I was in Philly the past weekend for a conference, and for much of the time I was there I spent in the hotel or in Chinatown, which was right next to it. Normally I’d bring my own tea to things like this, so I don’t have to endure bad teabags with coffee-flavoured water (when will these places ever learn????). However….. I forgot to bring my own stash this time.
So…. I was out of tea, and I don’t want to drink that nasty, nasty stuff brewed with coffee water. What do I do?
Many of you live near a Chinatown or another, and no doubt some have visited these institutions before. I still remember when I lived near Cleveland that they had nothing but Foojoy tea and a few other horrible abominations that could pass for “tea”, but at the same time, I also remember that the first revelation I had in tea came from a longjing that I bought at the now defunct Great Wall in NYC’s Chinatown.
I ducked into an underground market in Philly’s Chinatown, and walked into their tea aisle. It’s quite well stocked.
It’s actually extremely difficult to buy any of this stuff with any confidence, because you know that for the most part, they’re not particularly great, and since there’s no way for you to look at the leaves or taste it first, you’re really taking a gamble. Over the years the type of tea that they sell have been upgraded, at least in terms of packaging. Instead of the ugly little tins for the old style, CNNP brands, now you have all kinds of Taiwanese and Mainland producers who vie for your attention.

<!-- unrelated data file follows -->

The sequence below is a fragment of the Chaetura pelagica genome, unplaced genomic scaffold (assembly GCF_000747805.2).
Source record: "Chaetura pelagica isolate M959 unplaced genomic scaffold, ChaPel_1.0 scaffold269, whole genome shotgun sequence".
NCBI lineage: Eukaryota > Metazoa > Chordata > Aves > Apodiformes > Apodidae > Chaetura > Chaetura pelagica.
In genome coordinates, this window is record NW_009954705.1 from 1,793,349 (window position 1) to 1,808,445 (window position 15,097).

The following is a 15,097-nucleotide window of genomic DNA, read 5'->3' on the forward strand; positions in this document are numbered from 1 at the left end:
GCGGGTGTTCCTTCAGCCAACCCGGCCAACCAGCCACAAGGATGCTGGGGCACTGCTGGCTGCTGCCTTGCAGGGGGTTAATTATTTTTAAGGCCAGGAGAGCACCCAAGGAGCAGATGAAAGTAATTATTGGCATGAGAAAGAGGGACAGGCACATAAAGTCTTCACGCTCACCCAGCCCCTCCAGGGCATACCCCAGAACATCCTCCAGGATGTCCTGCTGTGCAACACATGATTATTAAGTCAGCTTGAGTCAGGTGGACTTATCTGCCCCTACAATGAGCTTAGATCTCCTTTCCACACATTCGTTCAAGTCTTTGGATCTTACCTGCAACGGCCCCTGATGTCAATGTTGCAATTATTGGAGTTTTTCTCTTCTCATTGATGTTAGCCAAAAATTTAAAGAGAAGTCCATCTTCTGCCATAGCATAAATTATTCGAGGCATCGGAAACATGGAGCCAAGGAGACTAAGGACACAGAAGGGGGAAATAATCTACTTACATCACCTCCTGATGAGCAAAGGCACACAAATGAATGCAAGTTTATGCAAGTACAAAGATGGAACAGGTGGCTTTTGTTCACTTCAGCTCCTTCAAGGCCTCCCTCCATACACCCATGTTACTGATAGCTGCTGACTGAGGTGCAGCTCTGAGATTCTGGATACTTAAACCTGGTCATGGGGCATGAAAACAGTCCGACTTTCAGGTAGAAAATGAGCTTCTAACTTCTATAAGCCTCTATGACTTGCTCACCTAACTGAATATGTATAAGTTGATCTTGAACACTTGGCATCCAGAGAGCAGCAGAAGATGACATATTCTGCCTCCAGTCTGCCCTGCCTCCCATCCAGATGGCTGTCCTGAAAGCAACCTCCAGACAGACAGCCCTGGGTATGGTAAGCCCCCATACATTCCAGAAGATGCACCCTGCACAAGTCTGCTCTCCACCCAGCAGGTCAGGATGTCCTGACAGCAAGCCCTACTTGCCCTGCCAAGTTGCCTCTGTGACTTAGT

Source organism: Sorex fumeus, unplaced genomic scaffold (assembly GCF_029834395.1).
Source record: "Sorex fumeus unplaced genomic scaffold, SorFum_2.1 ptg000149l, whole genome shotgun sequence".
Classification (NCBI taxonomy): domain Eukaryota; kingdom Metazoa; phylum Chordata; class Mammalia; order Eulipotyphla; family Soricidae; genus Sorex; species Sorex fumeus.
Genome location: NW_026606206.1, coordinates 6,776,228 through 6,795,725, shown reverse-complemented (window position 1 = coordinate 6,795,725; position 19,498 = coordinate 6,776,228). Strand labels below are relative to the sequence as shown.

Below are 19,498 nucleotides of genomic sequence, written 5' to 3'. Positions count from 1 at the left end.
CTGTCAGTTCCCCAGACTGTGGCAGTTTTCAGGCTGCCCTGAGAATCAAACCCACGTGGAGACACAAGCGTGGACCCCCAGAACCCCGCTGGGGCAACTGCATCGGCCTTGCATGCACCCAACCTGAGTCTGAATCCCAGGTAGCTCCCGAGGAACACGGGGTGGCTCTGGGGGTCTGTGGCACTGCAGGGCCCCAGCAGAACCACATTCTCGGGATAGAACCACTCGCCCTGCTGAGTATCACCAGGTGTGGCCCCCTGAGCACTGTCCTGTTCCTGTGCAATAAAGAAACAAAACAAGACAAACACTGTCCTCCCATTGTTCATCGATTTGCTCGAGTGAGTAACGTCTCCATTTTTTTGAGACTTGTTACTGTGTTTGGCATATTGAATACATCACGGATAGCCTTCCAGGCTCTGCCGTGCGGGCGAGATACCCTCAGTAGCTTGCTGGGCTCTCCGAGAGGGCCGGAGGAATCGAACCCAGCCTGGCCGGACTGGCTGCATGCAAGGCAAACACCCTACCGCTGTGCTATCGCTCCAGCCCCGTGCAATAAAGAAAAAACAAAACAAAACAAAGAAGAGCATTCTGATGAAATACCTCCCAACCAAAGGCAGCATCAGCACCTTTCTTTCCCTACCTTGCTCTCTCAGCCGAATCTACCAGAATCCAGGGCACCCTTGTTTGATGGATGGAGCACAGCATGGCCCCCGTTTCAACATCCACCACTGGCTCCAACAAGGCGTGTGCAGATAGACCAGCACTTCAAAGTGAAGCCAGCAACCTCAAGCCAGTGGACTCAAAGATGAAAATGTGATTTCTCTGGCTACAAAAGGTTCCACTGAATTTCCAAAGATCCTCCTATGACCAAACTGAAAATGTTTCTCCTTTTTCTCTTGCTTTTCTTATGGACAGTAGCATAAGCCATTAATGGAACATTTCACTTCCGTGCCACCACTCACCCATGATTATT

I was, at first, attracted to a tin of Keemun, thinking that you can hardly go wrong — even the worst Keemun can be pretty ok, with inferior water and what not. Then, however, I chanced upon a tin of puerh — specifically, one that is labeled “Nuoshan pu’er cha”. Nuo, in this case, is Nannuo’s nuo. It reminded me of the Nor-sun that I bought a few years ago in Columbus and which turned out to be quite all right. I took a chance and bought this, $3.98 a tin tea.
The first thing I noticed when I opened the tin is that it smells — it has this odd medicinal smell that is somehow slightly citrus like. The leaves are very broken, as you can see. When I tried it out, it brewed a dark, dark liquor. It does not, however, have that fishy, pondy cooked tea taste, but it’s definitely cooked (mostly, anyway). Once you get rid of that odd citrus smell, which disappears quite quickly, the tea is remarkably decent. At the very least, it probably beats all these loose puerh that online stores like Adagio sell at a much higher price.
I tried it again yesterday, now that I’m back at home. You can taste the odd citrus flavour the first infusion or two, and then it goes away. The tea is soft and smooth, and actually delivers that nice, plummy taste in the later infusions when brewed longer. Definitely a winner for $3.98.
Moral of the story? Try your local Chinatown, if there’s a sizable one next to you. You never know what you might find.